Reflections

The Corona Chronology: Day 22

Note: I pulled this one out of the archives as we have just endured another evening of tumultuous weather. This reflection was originally penned in the middle of a scorching summer, not a Covid Spring, but the reactions and the musings remain the same…

 

Sunday in the Park with Brian: Therapy Session #25 (The “Quick Bit of Rambling Because I Promised to Do This Regularly” Version)

 

Storms have rolled in once again.

This is rather annoying, because it’s near the end of July and by this time in Texas we should be done with all that mess. July and August are the months when a high-pressure cell typically plunks its ass right over the state and doesn’t move, stabilizing the atmosphere but also creating a baking terrarium that incubates the heat until we are all jellied masses of lethargy and bitterness. The people who survived in this place before the invention of air-conditioning were noble warriors. Of course, the U.S. Government then forcibly moved those warriors onto reservations. Ain’t history grand?

Storms make me pensive, what with worrying about potential destruction dropping from the sky and some residual Bible-School synapse in my brain wondering if I’m about to get a special email invitation from someone named “Noah 2.0”, advising me of a cruise ship that will soon be departing from Port Sinai. (All inclusive! Dancing on the Lido Deck! Couples only!)

Tonight’s pondering variations include two additional items. One, I am regretting the unnecessary ding to my water bill, having manually kicked off the sprinkler system a few hours before the sky split open and issued forth an amazing inundation that would be admirable if it hadn’t negated my earlier pain and suffering. (I valiantly exited the back door, fought my way through the turgid air as I navigated toward the back of the house, popped open the door on the system command center, heroically pushed three buttons, and then surmounted all odds by getting back into my domicile without expiring. I was outside for roughly 27 seconds. I lost three pounds of sweat during the process.)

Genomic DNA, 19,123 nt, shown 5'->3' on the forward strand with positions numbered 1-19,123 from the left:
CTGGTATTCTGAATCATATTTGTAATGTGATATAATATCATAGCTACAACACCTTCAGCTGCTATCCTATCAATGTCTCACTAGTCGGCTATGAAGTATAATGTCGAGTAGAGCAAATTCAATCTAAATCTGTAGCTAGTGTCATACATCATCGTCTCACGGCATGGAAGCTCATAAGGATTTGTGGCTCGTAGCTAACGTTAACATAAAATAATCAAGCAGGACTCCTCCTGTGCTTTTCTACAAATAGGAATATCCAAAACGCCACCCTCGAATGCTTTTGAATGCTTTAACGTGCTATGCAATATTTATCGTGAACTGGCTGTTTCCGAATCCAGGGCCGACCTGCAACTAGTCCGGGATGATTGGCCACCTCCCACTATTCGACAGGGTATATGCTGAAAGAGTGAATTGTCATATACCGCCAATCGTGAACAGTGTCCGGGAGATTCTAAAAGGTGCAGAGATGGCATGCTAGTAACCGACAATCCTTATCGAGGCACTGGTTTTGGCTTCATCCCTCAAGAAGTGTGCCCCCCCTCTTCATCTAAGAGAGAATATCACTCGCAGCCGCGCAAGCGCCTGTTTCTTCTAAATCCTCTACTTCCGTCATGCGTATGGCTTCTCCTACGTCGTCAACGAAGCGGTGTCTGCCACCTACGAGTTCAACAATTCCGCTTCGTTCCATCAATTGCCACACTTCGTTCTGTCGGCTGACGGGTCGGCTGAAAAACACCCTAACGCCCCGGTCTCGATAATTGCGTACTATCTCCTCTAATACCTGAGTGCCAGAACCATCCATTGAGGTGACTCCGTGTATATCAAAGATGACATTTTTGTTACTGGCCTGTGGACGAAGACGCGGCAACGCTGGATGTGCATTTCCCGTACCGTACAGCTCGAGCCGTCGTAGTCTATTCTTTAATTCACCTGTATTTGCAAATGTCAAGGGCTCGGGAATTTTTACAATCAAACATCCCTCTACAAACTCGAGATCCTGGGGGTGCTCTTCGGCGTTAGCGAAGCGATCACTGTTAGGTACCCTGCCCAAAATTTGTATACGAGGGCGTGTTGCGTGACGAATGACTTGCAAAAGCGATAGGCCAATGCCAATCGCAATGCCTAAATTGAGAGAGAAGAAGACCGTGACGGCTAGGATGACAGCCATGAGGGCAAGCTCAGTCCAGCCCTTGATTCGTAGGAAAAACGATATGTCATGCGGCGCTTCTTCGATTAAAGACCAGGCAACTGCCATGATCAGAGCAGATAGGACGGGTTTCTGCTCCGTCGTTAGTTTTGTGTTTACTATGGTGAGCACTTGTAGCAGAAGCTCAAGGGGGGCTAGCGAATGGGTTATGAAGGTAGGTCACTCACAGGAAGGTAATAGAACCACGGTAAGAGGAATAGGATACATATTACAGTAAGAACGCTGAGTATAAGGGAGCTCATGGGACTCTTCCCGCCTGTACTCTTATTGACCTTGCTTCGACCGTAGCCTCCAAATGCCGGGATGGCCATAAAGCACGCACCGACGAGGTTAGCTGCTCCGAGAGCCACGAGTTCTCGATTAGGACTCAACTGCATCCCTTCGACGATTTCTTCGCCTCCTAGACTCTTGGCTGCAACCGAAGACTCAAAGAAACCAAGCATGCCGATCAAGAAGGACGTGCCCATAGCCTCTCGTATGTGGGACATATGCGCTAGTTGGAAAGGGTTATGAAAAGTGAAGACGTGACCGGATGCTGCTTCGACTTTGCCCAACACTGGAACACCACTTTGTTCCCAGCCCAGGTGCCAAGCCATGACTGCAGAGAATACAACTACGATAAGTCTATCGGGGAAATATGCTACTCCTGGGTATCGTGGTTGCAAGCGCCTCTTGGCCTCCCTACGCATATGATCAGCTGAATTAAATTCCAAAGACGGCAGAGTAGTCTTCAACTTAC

Two, my mind, which never achieves any degree of stasis, hopscotched back to a TV show we watched last night. For those who relish details, it was the final episode of season 1 of Penny Dreadful. This series is fascinating, in my non-stasis opinion, what with it being a mashup of historical fiction, 19th century horror, both literary and real, the trickiness of morality, personal quests for redemption, and startling moments of non-Victorian nudity. (It’s not for everyone. Do your research before you take the plunge.) In any case, there was a scene where two characters must part, probably forever, despite their mutual admiration and respect, and one says to the other:

“Remember us better than we are.”

It was a perfect line for the scene and, in some respects, a summation of that entire first season. And it plucked a personal chord, in that I have often reflected on this very thing. I once had a blog entitled “Memory Remix”, wherein I shared stories of what once was, with the caveat that what we remember is often colored by what we wished it to be. And in that sense, do any of us really remember what truly happened? Does time warp our perception of the past? Or do WE warp it, softening the sharp edges, or sharpening the soft edges, so we can justify what we’ve become, or what we once did? Maybe. And maybe we should. Perhaps this is how we survive, tinting and shading the past, so we can sleep at night, and love again in the morning.

The storms have quieted now. Distant rumbles, brief spits of rain. I’m off to check my email, so I can let Noah 2.0 know that I won’t be needing his services this late evening, thanks anyway.

Cheers.

 

Previously published. I know it’s been a while since I proffered a fresh “Sunday in the Park” post. Then again, it’s also been a while since we’ve had a normal Sunday. We’ll get back there, eventually. Stay safe and make wise choices, and don’t listen to clueless presidents who don’t give a damn if you live long enough to make more memories…

 

21 replies »